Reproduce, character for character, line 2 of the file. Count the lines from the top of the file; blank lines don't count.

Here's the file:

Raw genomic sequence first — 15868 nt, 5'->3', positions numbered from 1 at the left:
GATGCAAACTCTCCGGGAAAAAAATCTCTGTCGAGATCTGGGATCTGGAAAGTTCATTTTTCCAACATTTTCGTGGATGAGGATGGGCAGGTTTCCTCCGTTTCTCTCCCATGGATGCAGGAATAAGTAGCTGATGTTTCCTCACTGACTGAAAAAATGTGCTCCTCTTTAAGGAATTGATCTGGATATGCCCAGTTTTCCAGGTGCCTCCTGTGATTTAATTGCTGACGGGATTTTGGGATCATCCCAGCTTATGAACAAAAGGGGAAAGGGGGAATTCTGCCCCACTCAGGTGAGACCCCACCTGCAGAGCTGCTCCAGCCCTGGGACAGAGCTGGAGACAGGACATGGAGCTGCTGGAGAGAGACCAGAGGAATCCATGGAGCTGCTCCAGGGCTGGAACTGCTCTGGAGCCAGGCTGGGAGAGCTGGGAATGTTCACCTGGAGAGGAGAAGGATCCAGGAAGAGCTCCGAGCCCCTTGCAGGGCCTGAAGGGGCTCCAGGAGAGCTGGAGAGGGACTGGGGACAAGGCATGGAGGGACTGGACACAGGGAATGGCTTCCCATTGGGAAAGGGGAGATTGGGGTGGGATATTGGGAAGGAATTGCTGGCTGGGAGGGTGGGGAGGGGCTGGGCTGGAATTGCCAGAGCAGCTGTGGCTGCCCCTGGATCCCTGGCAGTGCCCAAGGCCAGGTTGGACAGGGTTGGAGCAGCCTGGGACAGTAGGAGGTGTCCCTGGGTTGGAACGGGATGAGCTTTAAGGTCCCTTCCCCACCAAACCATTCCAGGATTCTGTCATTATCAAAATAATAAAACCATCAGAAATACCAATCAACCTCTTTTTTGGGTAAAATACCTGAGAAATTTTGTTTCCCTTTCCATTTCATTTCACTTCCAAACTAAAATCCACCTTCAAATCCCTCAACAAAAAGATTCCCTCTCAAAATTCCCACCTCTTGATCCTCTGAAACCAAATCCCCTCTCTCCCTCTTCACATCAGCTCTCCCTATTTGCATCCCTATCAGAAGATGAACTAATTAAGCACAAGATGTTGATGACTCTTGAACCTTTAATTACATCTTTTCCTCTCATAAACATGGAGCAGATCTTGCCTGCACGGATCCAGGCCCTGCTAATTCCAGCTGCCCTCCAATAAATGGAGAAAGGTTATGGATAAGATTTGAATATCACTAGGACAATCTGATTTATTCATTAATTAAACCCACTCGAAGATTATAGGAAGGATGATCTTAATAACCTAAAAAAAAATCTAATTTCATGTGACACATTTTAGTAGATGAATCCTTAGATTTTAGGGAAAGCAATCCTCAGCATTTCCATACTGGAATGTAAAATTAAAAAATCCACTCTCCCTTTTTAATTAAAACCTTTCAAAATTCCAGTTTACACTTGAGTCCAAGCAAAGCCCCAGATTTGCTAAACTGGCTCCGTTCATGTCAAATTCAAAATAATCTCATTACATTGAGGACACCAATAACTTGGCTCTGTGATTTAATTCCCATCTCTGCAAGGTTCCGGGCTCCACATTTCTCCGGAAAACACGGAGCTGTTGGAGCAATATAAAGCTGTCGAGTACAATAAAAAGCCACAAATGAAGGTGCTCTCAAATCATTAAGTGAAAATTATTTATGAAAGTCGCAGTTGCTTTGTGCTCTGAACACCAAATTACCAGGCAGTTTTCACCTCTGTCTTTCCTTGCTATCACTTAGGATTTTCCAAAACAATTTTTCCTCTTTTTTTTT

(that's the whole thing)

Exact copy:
GATGCAAACTCTCCGGGAAAAAAATCTCTGTCGAGATCTGGGATCTGGAAAGTTCATTTTTCCAACATTTTCGTGGATGAGGATGGGCAGGTTTCCTCCGTTTCTCTCCCATGGATGCAGGAATAAGTAGCTGATGTTTCCTCACTGACTGAAAAAATGTGCTCCTCTTTAAGGAATTGATCTGGATATGCCCAGTTTTCCAGGTGCCTCCTGTGATTTAATTGCTGACGGGATTTTGGGATCATCCCAGCTTATGAACAAAAGGGGAAAGGGGGAATTCTGCCCCACTCAGGTGAGACCCCACCTGCAGAGCTGCTCCAGCCCTGGGACAGAGCTGGAGACAGGACATGGAGCTGCTGGAGAGAGACCAGAGGAATCCATGGAGCTGCTCCAGGGCTGGAACTGCTCTGGAGCCAGGCTGGGAGAGCTGGGAATGTTCACCTGGAGAGGAGAAGGATCCAGGAAGAGCTCCGAGCCCCTTGCAGGGCCTGAAGGGGCTCCAGGAGAGCTGGAGAGGGACTGGGGACAAGGCATGGAGGGACTGGACACAGGGAATGGCTTCCCATTGGGAAAGGGGAGATTGGGGTGGGATATTGGGAAGGAATTGCTGGCTGGGAGGGTGGGGAGGGGCTGGGCTGGAATTGCCAGAGCAGCTGTGGCTGCCCCTGGATCCCTGGCAGTGCCCAAGGCCAGGTTGGACAGGGTTGGAGCAGCCTGGGACAGTAGGAGGTGTCCCTGGGTTGGAACGGGATGAGCTTTAAGGTCCCTTCCCCACCAAACCATTCCAGGATTCTGTCATTATCAAAATAATAAAACCATCAGAAATACCAATCAACCTCTTTTTTGGGTAAAATACCTGAGAAATTTTGTTTCCCTTTCCATTTCATTTCACTTCCAAACTAAAATCCACCTTCAAATCCCTCAACAAAAAGATTCCCTCTCAAAATTCCCACCTCTTGATCCTCTGAAACCAAATCCCCTCTCTCCCTCTTCACATCAGCTCTCCCTATTTGCATCCCTATCAGAAGATGAACTAATTAAGCACAAGATGTTGATGACTCTTGAACCTTTAATTACATCTTTTCCTCTCATAAACATGGAGCAGATCTTGCCTGCACGGATCCAGGCCCTGCTAATTCCAGCTGCCCTCCAATAAATGGAGAAAGGTTATGGATAAGATTTGAATATCACTAGGACAATCTGATTTATTCATTAATTAAACCCACTCGAAGATTATAGGAAGGATGATCTTAATAACCTAAAAAAAAATCTAATTTCATGTGACACATTTTAGTAGATGAATCCTTAGATTTTAGGGAAAGCAATCCTCAGCATTTCCATACTGGAATGTAAAATTAAAAAATCCACTCTCCCTTTTTAATTAAAACCTTTCAAAATTCCAGTTTACACTTGAGTCCAAGCAAAGCCCCAGATTTGCTAAACTGGCTCCGTTCATGTCAAATTCAAAATAATCTCATTACATTGAGGACACCAATAACTTGGCTCTGTGATTTAATTCCCATCTCTGCAAGGTTCCGGGCTCCACATTTCTCCGGAAAACACGGAGCTGTTGGAGCAATATAAAGCTGTCGAGTACAATAAAAAGCCACAAATGAAGGTGCTCTCAAATCATTAAGTGAAAATTATTTATGAAAGTCGCAGTTGCTTTGTGCTCTGAACACCAAATTACCAGGCAGTTTTCACCTCTGTCTTTCCTTGCTATCACTTAGGATTTTCCAAAACAATTTTTCCTCTTTTTTTTT